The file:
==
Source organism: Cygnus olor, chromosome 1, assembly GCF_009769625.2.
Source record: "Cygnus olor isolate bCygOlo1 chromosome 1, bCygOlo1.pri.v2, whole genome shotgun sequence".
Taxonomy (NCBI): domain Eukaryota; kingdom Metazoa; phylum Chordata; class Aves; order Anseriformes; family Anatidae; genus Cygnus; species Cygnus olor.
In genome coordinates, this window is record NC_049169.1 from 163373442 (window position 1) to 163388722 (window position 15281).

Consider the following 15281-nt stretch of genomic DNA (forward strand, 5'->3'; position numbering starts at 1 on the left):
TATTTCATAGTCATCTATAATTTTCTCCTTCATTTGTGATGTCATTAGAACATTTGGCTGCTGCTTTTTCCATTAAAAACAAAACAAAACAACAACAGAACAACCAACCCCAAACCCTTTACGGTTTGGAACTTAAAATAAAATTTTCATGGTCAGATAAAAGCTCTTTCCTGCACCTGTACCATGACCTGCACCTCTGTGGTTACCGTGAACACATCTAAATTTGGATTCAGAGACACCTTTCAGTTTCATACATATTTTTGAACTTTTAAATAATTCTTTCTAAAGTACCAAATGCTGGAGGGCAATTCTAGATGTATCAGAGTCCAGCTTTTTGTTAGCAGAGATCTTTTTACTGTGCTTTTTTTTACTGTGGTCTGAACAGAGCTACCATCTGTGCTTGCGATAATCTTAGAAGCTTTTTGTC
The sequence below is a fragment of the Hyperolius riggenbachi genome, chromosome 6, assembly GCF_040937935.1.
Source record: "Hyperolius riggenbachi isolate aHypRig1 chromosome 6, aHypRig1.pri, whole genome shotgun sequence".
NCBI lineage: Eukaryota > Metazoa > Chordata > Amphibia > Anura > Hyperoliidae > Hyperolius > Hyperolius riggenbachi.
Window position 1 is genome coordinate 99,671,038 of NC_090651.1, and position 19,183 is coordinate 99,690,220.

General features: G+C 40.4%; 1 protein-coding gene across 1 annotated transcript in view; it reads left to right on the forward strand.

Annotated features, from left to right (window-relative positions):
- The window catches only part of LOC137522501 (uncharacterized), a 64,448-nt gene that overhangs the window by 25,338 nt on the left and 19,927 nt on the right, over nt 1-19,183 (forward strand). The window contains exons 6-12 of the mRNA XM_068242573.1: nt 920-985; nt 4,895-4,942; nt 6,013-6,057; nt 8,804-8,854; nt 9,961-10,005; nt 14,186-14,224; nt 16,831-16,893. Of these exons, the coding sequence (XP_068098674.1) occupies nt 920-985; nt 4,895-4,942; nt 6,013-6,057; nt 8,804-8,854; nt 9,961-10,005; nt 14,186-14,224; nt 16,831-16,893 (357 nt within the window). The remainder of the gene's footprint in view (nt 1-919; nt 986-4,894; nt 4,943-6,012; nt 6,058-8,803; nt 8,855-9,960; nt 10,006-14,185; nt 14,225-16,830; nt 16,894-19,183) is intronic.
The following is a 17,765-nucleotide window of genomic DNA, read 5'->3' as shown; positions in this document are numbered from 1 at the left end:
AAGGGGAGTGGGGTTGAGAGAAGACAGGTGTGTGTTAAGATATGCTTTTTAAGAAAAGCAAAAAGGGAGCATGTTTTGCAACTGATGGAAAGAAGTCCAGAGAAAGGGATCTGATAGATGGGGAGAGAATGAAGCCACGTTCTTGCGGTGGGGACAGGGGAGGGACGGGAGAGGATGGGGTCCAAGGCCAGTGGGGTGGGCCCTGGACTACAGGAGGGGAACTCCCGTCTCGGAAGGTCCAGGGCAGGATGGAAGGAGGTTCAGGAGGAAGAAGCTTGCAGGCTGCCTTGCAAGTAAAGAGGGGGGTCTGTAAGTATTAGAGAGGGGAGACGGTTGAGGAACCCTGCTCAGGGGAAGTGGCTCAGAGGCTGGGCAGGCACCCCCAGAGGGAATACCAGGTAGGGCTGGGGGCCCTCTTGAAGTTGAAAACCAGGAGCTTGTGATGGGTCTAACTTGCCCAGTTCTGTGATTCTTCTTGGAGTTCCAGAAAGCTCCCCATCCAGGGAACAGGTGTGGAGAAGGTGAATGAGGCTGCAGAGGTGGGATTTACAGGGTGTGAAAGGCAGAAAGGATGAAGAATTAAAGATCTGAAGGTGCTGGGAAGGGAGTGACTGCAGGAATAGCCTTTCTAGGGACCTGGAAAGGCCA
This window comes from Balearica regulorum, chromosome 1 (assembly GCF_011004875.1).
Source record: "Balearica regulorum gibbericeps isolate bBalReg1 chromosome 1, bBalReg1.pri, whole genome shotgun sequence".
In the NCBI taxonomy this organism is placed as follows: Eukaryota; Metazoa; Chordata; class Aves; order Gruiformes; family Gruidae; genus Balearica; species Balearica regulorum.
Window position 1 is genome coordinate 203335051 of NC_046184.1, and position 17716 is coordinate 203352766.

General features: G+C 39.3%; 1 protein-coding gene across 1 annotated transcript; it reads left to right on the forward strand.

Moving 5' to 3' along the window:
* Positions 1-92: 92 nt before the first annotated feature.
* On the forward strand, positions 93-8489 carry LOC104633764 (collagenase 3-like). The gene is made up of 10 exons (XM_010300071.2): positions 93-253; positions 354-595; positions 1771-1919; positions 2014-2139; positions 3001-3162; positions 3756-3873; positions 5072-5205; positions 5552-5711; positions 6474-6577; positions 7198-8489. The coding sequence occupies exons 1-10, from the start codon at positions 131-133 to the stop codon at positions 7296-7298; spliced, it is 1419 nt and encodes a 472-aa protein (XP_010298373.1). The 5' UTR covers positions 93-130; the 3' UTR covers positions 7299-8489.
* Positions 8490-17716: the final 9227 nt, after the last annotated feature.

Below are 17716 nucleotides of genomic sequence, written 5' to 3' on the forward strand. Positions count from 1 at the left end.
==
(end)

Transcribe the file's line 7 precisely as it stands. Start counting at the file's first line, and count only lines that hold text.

The sequence below is a fragment of the Hyperolius riggenbachi genome, chromosome 6, assembly GCF_040937935.1.